New Prayerground

S.’s mom and uncle came into town on Monday to sign him out and move him out of the university. The thing that really scares parents is that once you get out, you can’t get back in. Apparently with all the students trying to get into colleges, it’s a real pain to get back into college, especially the specific one you dropped out of. What S. did though – in a smart move that really puts his parents at ease – is take a leave of absence of sorts. This will allow him to not study but keep his name on the list for up to two years. His family drove a car up from two provinces south of here (several hours – not sure how long it took exactly), and only stayed in town for about an hour and a half before turning around and heading back. Inconvenient, but his mom’s signature was necessary for making this happen.

 

They had to put a reason on the paper for why he’s taking a leave. For lack of better available categories, they chose – “annoyed by studying.” This whole dropping-out isn’t very normal. Last night at an English corner, I told some students that I was talking to that S. had just dropped his major, and they looked at me like I said half his face fell off.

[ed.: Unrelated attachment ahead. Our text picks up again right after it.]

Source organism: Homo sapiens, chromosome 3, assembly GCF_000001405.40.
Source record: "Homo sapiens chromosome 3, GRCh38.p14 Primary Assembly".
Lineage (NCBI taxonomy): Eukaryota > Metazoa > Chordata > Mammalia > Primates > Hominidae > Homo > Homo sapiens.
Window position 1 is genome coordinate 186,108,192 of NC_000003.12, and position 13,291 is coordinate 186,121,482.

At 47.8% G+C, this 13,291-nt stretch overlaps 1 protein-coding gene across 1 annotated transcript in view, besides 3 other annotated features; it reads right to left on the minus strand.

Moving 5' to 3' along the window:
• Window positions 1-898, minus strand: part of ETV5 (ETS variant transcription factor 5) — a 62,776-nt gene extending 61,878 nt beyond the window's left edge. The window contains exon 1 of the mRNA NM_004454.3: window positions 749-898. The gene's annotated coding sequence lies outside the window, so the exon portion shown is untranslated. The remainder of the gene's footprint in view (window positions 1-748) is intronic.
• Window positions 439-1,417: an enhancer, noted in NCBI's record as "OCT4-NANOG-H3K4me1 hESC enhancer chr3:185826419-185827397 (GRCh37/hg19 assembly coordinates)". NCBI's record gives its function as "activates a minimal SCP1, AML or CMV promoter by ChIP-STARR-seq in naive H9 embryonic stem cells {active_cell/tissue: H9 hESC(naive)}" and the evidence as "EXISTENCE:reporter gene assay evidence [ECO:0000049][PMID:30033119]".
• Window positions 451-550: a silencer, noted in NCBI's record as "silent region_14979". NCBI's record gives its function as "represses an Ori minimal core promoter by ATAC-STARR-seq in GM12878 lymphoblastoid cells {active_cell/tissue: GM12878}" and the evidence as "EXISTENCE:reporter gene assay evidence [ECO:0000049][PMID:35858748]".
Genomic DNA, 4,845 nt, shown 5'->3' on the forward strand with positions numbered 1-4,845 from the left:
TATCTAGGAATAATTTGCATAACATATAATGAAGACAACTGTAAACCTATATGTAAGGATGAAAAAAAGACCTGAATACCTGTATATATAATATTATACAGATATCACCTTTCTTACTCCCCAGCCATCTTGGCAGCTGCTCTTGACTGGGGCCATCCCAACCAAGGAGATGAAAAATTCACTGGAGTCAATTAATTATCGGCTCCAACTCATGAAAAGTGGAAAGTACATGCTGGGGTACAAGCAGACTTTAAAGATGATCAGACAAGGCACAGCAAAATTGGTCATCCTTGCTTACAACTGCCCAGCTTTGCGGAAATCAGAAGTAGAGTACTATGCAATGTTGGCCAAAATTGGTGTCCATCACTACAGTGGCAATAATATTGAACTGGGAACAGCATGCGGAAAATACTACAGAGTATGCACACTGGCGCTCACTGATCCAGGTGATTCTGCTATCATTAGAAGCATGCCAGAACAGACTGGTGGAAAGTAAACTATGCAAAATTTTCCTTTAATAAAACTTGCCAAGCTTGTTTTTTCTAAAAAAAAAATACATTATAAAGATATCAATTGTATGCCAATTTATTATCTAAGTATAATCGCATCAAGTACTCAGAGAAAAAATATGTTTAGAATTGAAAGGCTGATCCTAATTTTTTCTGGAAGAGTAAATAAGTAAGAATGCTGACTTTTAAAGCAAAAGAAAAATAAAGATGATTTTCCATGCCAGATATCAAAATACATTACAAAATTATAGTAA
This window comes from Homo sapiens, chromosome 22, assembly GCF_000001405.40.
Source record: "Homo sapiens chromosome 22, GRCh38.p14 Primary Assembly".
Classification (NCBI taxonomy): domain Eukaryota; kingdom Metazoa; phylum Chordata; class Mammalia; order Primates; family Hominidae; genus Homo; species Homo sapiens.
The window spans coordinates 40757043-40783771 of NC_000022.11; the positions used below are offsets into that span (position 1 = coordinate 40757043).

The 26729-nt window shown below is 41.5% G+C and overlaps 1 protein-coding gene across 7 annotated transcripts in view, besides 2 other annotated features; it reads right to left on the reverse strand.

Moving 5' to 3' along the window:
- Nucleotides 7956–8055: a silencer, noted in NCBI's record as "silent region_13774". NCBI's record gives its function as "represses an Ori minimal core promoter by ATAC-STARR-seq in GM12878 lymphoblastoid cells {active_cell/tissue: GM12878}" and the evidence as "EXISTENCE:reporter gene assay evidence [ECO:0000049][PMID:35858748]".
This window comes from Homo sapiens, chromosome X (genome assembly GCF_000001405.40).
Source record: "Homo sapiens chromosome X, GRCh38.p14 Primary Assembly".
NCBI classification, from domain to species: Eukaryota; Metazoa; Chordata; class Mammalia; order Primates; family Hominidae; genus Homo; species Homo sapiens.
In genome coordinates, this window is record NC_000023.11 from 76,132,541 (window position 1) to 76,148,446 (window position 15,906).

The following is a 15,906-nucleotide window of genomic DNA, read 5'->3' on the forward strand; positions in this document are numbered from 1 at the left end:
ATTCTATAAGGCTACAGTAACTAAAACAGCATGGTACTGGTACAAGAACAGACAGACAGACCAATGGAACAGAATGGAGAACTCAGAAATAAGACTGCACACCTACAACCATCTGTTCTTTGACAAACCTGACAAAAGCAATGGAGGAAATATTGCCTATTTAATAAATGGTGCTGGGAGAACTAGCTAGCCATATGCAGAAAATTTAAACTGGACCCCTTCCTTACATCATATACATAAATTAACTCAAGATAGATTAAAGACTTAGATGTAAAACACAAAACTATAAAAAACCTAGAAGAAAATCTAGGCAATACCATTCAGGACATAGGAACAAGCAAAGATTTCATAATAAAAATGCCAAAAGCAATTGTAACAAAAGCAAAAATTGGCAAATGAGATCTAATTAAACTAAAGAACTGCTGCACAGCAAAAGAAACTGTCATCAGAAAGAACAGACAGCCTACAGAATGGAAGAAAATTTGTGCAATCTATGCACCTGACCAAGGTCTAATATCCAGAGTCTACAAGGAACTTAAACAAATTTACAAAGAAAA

So S. is all moved into the house where our church meets now. We had bought a bunk bed and mattresses and all that a couple weeks back, but he was waiting on this paper to get moved in. We’ll have a couple guys from the States arriving in about two months who will also move in. Fortunately, there’s plenty of space – there’s two bedroom-areas in the house – so one of them is now just “dorm/living space.” We’ve still got one as our very square, very miniature “fellowship hall.” And the big room.

 

Speaking of our building, it’s about 20 stories high. We’re on the eighth floor, so I don’t often run into reasons to go up to the top. But Sunday, I decided to run up there to check the door to the roof – which has always been locked. But wonderfully, this time the door was wide open, permitting access to the roof. Awesome view of the city! Of our area anyway. Not high enough to see the big picture of the city, but big enough to see our Jerusalem. I could see parts of the campuses of three different universities. Pretty amazing – and heart-breaking.

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